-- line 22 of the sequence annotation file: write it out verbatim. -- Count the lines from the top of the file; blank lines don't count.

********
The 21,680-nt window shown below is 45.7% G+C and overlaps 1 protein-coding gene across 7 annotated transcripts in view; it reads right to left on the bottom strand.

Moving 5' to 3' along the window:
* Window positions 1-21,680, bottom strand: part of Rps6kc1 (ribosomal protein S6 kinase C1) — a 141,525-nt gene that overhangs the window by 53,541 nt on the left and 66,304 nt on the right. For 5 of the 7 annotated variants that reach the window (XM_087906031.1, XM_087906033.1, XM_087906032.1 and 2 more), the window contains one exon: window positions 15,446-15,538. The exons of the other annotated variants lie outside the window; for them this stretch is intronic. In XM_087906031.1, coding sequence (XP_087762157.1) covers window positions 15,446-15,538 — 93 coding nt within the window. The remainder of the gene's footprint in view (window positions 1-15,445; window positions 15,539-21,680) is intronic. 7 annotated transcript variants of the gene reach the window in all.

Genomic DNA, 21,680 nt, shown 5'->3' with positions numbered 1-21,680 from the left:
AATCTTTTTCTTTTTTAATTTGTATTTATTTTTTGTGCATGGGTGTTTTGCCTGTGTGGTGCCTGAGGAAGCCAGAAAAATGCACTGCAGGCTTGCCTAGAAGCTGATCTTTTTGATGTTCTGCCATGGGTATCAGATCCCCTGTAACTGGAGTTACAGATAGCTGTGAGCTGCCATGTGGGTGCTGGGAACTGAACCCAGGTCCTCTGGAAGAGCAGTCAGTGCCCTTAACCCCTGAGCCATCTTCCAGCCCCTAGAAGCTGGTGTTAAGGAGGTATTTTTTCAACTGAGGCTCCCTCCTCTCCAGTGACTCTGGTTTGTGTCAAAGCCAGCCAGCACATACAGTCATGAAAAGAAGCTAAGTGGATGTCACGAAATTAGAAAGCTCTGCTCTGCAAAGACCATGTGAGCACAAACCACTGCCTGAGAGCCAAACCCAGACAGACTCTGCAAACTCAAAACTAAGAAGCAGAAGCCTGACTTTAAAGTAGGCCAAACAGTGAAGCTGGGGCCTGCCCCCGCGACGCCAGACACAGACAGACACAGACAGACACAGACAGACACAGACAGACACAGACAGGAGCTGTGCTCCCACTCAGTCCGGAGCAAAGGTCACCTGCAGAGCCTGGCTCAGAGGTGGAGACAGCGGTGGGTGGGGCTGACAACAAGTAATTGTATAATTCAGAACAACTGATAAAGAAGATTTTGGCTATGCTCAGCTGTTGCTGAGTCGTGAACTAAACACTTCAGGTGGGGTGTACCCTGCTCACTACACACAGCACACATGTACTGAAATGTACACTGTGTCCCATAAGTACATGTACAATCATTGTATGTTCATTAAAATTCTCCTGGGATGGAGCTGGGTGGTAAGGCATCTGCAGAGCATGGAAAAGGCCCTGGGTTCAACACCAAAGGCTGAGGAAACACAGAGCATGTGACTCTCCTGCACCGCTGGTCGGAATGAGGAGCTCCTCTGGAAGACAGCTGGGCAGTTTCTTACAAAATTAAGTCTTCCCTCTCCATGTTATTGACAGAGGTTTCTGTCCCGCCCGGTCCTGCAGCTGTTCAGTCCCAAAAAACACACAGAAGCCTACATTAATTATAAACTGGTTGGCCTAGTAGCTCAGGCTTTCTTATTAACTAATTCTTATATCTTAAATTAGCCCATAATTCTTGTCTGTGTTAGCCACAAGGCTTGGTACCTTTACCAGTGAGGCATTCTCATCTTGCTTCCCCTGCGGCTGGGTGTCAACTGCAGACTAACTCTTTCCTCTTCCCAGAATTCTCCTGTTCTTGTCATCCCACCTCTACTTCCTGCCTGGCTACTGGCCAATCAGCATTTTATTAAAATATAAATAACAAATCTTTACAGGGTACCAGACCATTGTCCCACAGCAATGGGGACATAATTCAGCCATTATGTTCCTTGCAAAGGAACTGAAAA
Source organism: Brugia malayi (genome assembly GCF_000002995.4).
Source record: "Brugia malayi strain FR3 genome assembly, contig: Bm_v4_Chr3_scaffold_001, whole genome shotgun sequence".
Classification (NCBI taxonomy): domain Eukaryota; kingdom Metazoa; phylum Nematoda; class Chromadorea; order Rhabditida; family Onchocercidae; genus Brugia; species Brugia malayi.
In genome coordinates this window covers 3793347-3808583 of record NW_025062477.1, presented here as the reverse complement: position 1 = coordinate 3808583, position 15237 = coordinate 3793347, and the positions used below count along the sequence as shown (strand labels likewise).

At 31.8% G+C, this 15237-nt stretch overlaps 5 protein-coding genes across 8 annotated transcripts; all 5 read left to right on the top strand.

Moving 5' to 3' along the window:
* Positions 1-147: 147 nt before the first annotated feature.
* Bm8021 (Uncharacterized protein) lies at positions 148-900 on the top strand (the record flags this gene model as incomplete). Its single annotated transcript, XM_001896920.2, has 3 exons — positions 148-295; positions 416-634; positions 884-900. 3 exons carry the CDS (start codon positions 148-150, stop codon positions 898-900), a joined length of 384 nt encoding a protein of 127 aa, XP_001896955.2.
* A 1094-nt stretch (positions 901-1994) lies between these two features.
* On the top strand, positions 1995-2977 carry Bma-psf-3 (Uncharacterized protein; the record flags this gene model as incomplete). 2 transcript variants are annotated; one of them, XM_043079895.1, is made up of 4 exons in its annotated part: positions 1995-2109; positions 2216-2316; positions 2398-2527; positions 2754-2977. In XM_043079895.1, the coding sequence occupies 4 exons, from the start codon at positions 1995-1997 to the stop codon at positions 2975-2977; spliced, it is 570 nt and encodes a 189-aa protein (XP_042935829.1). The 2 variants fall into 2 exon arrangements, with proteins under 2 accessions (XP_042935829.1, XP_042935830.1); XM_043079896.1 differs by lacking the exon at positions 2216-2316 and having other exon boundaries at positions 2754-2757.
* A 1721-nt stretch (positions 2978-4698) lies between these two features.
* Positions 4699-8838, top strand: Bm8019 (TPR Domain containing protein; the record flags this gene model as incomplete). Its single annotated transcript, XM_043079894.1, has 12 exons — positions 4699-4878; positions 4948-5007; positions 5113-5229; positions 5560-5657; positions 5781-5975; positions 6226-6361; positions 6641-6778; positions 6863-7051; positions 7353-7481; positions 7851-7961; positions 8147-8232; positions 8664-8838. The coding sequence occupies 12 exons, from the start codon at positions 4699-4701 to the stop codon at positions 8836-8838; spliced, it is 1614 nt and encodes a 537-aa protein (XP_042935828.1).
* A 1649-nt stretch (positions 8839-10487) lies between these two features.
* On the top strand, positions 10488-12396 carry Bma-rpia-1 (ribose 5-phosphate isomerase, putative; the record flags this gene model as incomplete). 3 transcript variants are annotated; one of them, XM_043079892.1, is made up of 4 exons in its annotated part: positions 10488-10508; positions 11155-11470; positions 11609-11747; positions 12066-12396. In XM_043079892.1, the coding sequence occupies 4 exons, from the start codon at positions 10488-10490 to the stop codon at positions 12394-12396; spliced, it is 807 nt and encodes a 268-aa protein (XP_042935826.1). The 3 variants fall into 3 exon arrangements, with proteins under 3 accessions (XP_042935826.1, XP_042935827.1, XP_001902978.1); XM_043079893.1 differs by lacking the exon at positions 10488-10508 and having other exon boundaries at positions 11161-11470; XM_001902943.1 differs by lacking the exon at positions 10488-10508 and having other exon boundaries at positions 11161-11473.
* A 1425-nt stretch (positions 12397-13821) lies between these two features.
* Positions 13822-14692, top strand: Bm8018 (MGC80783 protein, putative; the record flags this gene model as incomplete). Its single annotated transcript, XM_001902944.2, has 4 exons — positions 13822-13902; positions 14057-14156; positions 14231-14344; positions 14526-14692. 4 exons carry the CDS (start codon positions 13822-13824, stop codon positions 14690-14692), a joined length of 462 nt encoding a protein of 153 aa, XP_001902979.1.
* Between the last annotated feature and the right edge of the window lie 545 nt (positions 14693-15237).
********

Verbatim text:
* Between the last annotated feature and the right edge of the window lie 545 nt (positions 14693-15237).